Alpennia sits on the edge of several large-scale cultural patterns. As a vast oversimplification, these patterns include falling on the Catholic side during the Reformation, an emphasis on “honor culture,” and tending to follow southern European marriage patterns.
Not having a direct sea port, I didn’t see Alpennia as participating strongly in colonial expansion (not for any virtuous reason, just lack of opportunity), and their water-based foreign trade is dependent on access to the Mediterranean through French ports. Alpennia’s major river, the Rotein, is a sort of shadow-twin of the Rhône (which might be guessed from its name) and the positioning of the capital of Rotenek is implied to be at the farthest upriver that commercial barge traffic can reliably go. When I first started plot-noodling the seasonal spring floods that give Floodtide its name, I envisioned the snow-melt of a fan of Alpine tributaries hitting the flatter country around Rotenek in potentially disastrous ways. News images of urban flooding in Europe in the last couple decades have been very inspiring for what the results might look like.
The most fun part of developing the physical environment of Alpennia is how the architecture of human spaces reflects the layered history of the country. The heart of the “upper town” (both upper in elevation and as the heart of upper class culture) is the plaza between the palace and the cathedral. But Floodtide centers more around the marketplace between the church of Saint Nikule (the patron of sailors and merchants) and the old river landing–a relic of a time when the shipping trade was no longer in the hands of the merchant families living along the Vezenaf (whose houses are now the most prestigious in the city) but before it moved to the south side of the river where land was less dear. The simple existence of the Nikuleplaiz summarizes the merchant history of the city. I created the remnants of an old public market building there, now only a covered arcade where the charmwives sell hope and magic, and a secular bell tower that chimes for fogs and floods.
I like to find inspiration in the quirks of real spaces that break the illusion of cleanly planned buildings in the past. The charity housing built into the spaces between the buttresses of Saint Nikule’s church are inspired by actual medieval structures of that type still standing around a church in Deventer in the Netherlands, where I was visiting a friend several years ago. I love details that imagination alone couldn’t create–details that reflect the messy and contradictory relationship of people to their surroundings.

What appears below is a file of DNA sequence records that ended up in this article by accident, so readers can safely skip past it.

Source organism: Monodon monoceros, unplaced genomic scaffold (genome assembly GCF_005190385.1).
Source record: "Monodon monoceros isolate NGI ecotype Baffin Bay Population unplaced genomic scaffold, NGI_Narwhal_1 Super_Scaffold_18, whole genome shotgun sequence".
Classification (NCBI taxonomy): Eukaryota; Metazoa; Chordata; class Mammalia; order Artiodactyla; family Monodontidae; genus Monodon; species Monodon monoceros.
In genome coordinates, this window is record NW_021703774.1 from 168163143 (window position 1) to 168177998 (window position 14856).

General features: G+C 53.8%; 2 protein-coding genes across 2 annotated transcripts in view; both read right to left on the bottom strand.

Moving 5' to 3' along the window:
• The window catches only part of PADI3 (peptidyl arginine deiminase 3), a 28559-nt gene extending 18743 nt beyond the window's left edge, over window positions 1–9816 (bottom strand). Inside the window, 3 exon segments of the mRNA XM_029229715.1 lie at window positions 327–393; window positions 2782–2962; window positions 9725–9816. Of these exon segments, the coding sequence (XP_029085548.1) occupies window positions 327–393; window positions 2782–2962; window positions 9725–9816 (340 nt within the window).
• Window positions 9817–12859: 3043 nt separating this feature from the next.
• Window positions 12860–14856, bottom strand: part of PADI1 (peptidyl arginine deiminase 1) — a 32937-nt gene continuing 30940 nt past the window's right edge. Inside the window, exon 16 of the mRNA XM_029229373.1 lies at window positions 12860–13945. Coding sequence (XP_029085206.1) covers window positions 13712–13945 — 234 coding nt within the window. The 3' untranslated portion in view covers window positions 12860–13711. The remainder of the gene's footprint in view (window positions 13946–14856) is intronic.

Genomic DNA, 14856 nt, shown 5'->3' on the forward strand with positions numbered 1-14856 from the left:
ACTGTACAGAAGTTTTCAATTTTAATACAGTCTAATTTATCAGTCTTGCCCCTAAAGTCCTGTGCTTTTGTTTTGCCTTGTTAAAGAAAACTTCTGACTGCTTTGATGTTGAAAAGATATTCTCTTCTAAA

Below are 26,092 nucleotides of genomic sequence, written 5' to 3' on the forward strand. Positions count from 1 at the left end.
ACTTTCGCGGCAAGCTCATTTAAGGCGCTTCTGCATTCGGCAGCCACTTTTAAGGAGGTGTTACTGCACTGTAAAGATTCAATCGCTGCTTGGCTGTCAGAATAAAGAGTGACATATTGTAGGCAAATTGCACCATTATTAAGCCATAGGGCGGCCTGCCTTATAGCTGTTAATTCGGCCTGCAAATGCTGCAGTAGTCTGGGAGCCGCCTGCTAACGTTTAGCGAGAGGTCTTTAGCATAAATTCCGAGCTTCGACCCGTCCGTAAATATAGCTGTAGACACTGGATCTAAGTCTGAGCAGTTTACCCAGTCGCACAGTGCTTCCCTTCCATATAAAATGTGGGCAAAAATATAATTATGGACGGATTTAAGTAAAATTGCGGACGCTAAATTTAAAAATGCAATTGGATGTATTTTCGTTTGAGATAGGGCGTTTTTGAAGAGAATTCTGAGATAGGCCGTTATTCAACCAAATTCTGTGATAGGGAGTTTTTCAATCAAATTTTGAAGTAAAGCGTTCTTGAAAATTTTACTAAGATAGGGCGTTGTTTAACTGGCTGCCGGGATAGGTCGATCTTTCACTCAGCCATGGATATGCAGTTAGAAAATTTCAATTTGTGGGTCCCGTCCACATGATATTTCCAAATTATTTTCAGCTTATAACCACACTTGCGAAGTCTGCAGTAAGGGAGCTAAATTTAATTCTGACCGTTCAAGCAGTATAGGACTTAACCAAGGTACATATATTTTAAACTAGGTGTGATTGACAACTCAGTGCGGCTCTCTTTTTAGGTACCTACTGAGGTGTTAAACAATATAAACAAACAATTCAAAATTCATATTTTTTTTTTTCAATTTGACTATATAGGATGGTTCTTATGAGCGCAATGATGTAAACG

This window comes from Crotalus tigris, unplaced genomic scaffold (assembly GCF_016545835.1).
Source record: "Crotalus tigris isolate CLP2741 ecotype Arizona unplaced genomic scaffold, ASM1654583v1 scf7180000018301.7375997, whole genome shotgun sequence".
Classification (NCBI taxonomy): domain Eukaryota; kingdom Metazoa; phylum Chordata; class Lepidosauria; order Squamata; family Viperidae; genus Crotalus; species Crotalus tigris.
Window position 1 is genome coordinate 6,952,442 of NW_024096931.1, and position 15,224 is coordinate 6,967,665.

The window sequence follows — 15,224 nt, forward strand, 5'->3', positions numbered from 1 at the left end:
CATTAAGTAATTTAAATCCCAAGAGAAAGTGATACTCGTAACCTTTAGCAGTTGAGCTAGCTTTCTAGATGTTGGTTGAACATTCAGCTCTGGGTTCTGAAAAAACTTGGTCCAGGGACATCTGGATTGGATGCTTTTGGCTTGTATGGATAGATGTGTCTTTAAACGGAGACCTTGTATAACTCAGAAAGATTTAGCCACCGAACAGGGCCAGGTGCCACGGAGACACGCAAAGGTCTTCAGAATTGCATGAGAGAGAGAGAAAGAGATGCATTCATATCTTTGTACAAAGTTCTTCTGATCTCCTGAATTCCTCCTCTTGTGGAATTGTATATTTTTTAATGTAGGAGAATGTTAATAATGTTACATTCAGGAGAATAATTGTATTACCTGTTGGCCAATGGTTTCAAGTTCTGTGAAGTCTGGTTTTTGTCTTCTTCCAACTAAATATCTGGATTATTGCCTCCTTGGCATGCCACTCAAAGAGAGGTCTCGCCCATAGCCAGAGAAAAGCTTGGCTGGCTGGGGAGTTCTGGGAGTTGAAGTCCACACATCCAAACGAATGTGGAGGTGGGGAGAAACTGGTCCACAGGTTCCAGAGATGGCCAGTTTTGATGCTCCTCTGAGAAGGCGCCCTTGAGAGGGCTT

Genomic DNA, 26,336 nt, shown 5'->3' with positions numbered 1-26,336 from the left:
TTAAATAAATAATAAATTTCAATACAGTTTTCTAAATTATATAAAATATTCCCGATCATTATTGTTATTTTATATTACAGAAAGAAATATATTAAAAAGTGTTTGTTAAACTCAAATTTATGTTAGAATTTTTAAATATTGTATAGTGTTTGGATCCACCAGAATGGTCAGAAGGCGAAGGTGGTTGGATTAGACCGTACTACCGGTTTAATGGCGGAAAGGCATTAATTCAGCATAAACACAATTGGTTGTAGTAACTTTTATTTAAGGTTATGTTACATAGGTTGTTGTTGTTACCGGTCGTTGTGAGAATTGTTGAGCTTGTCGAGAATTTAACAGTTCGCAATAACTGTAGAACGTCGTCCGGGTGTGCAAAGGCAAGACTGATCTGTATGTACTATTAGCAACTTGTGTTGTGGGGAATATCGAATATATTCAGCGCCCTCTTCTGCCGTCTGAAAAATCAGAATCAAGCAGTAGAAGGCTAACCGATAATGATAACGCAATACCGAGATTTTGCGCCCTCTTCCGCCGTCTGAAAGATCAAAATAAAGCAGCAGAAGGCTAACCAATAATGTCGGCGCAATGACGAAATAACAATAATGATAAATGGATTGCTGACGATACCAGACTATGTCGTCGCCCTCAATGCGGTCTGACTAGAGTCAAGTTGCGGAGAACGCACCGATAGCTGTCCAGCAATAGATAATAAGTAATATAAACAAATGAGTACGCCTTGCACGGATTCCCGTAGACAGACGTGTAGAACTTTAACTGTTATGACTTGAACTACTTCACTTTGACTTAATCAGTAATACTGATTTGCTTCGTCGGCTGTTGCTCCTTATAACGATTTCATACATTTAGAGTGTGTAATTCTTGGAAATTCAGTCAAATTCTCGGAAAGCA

We currently have a wealth of resources for envisioning environments of the past, from easy online access to art, texts, and publications, to reconstructed virtual environments. I find these things invaluable in fleshing out the Alpennian landscape, but my heart always goes back to the time I’ve spent traveling and living in older European cities. That sense of place and presence made a big impact on me when I was a ten-year-old California girl traveling to Europe for the first time–the year that inspired my ongoing love of history. Alpennia is my chance to share that love without laying claim to a heritage that doesn’t belong to me.
The streets are a perilous place for a young laundry maid dismissed without a character for indecent acts. Roz knew the end of the path for a country girl alone in the city of Rotenek. A desperate escape in the night brings her to the doorstep of Dominique the dressmaker and the hope of a second chance beyond what she could have imagined. Roz’s apprenticeship with the needle, under the patronage of the royal thaumaturgist, wasn’t supposed to include learning magic, but Celeste, the dressmaker’s daughter, draws Roz into the mysterious world of the charm-wives. When floodwaters and fever sweep through the lower city, Celeste’s magical charms could bring hope and healing to the forgotten poor of Rotenek, but only if Roz can claim the help of some unlikely allies.
Set in the magical early 19th century world of Alpennia, Floodtide tells an independent tale that interweaves with the adventures.
A stand-alone book in the Alpennia series (Alpennia #4)
Heather Rose Jones is the author of the Alpennia historic fantasy series: an alternate-Regency-era Ruritanian adventure revolving around women’s lives woven through with magic, alchemy, and intrigue. Her short fiction has appeared in The Chronicles of the Holy Grail, Sword and Sorceress, Lace and Blade, and at Podcastle.org. Heather blogs about research into lesbian-relevant motifs in history and literature at the Lesbian Historic Motif Project and has a podcast covering the field of lesbian historical fiction which has recently expanded into publishing audio fiction. She reviews books at The Lesbian Review as well as on her blog. She works as an industrial failure investigator in biotech pharmaceuticals.